Is it about Creating Expectations OR Managing Expectations?

Most advertising theorists would espouse the mantra, that success of brands & their campaigns are based on creating needs or plugging need gaps by building aspirational end points. Classical approach does base all its benchmarks on the most clutter cutting & memorable communication that sells big dreams. Of course that works, but a peek into WHEN IT WORKS will help us maximize those moments. Like:

a. When a deprived average Joe finds the brand, ‘nectar’ (especially if the void is social & visible) – e.g: Fair & Handsome


b. When his wallet is not stretched, he is willing to indulge in whatever has the sticky factor (also involves low value, low-medium involvement products) ~ e.g: Fastrack Bags


c. When services are being offered, the movement from awareness to consideration is based on ‘what to expect’ (aura & experience can tilt the preference) ~ e.g: Walt Disney

d. When marketing sensorial products that create their tease or evoke a fervour, by suspending reality (evoking the senses needs a bit of drama & sometimes surreal worlds) ~ e.g: Mexico’s Bicentenario De La Independencia (Mexico’s celebration of 200 years of independence from the Spanish)


Undoubtedly creating expectations is creative & enjoyable in every way. Like the courtship in a romance. Like the first ever para gliding experience. Like the anticipated waiting for cookies as they are being baked, with their smell wafting and creating a desire for the taste.


That’s the sound of the glass ‘symbolically cracking in your head’, just as you realise that what you feel, is not what you get. Once the product or brand is sold, the biggest task is really managing those expectations. And sometimes exceeding them.


In this century, it’s still easier to build the aura. Keeping the aura alive is where the maximum creativity is required to retain lasting appeal. It is true for any category/brand relationship, from a TV program/channel (remember Star Plus with ‘Kyunki Saas bhi kabhi Bahu thi’), to a loved very consumer friendly brand (think about the flippant comment made by Steve Jobs on the new iPhone4 speakers) or then the turnaround post a natural disaster by country brand managers. (Haiti vs. Chile earthquakes and the story of builders adhering to rigorous codes)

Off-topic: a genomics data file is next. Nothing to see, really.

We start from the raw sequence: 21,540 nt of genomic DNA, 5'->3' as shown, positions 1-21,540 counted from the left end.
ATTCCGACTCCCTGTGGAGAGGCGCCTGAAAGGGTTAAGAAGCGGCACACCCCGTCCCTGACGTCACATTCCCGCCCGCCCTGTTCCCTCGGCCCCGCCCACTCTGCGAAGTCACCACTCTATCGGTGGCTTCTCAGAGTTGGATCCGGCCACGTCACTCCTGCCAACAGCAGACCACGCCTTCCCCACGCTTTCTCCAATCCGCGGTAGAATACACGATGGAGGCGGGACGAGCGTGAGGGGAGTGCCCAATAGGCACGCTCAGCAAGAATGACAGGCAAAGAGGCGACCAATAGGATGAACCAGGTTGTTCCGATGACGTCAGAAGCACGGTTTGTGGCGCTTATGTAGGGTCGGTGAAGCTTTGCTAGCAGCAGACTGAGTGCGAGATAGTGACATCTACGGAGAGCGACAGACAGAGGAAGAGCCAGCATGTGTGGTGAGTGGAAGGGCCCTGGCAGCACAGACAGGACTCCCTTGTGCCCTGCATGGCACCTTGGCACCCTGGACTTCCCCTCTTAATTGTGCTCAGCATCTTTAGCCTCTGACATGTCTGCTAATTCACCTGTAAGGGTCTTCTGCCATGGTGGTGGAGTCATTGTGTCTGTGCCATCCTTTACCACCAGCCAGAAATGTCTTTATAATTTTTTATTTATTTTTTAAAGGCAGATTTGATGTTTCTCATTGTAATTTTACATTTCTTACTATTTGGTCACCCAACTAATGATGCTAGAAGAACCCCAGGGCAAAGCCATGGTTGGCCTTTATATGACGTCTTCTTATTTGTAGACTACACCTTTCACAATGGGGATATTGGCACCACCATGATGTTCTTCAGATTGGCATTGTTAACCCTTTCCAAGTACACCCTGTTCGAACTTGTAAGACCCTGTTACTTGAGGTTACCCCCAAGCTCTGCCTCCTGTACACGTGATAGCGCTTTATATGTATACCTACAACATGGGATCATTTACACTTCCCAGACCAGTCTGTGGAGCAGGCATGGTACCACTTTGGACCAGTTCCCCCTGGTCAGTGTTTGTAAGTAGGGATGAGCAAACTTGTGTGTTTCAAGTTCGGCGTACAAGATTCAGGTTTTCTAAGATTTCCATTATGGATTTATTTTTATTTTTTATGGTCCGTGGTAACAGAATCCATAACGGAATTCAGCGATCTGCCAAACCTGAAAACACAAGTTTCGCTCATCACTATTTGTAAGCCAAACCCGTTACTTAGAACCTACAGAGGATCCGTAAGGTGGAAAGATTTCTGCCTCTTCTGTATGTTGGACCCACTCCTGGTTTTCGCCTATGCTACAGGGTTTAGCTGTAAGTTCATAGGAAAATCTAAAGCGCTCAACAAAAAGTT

In reality, managing expectations is critical to managing a long term shelf presence. It is often easy to see packed gondalas in a hypermarket during a brand launch. But within a few months if the overwhelming presence dwindles and the brand moves down below eye level, then the gap between expectations created and delivered is very apparent.

I think the most exiting gift brands receive on managing expectations is, CONSUMER ADVOCACY.

How can brands manage it?

A few pointers stated above that thrive on creating ‘what to expect’, also need fueling on ‘how to keep the faith’. Walt Disney still needs to keep their act refreshing, exciting & be adaptive day after day. Today it has to continue to make Disneyworld the ultimate destination for the ‘child in you’, while parallely maintaining expectations as an entertainment company in the technology age. Disney PIXAR does that in every new film they launch. Even that is incomplete without establishing a personal relationship with its fans on the new digital medium. Disney, through its many brands & sub-brands has successfully managed transition over many decades.

Managing expectations is needed at many levels. Here’s sharing a few:

1. Post purchase rationalization: Indigo Airlines on-time promise & actual take off timings


2. Reputation (also, Crisis) Management: Cadbury clearly rose up to the occasion when their lead brand Cadbury Dairy Milk was detected with worms. A thorough and sincere use of public relations, with the commitment of their MD & a change in product packaging helped it overcome any negative publicity. It was clearly an action oriented approach that brought children & adults back into the Dairy Milk fold.

3. Relationship Management: Maruti’s comforting hand with a service station, wherever you go


4. Non-simulated encounters: I haven’t seen a real example here but I believe it’s a very important part of the overall brand expectation management. This is about the interactions with brands which are not defined in the communication purview. For e.g: The shared vision of the Kingfisher CEO with the staff inside the airline, is not very palpable at the airport premises. The graciousness of the hostesses once you board, can be a beautiful language spoken by the staff even if you are flying a competitive airline. Just a smile or a nod to a passenger who is in queue to collect the boarding pass with another airline, is enough to see the brand culture flowing through. Maybe a good enough trigger to switch to Kingfisher the next time. WHY? Simply because he/she sees a consistency in delivery of expectations as a courteous host, without it seeming like just a ‘put on for passengers on-board or their passengers only’.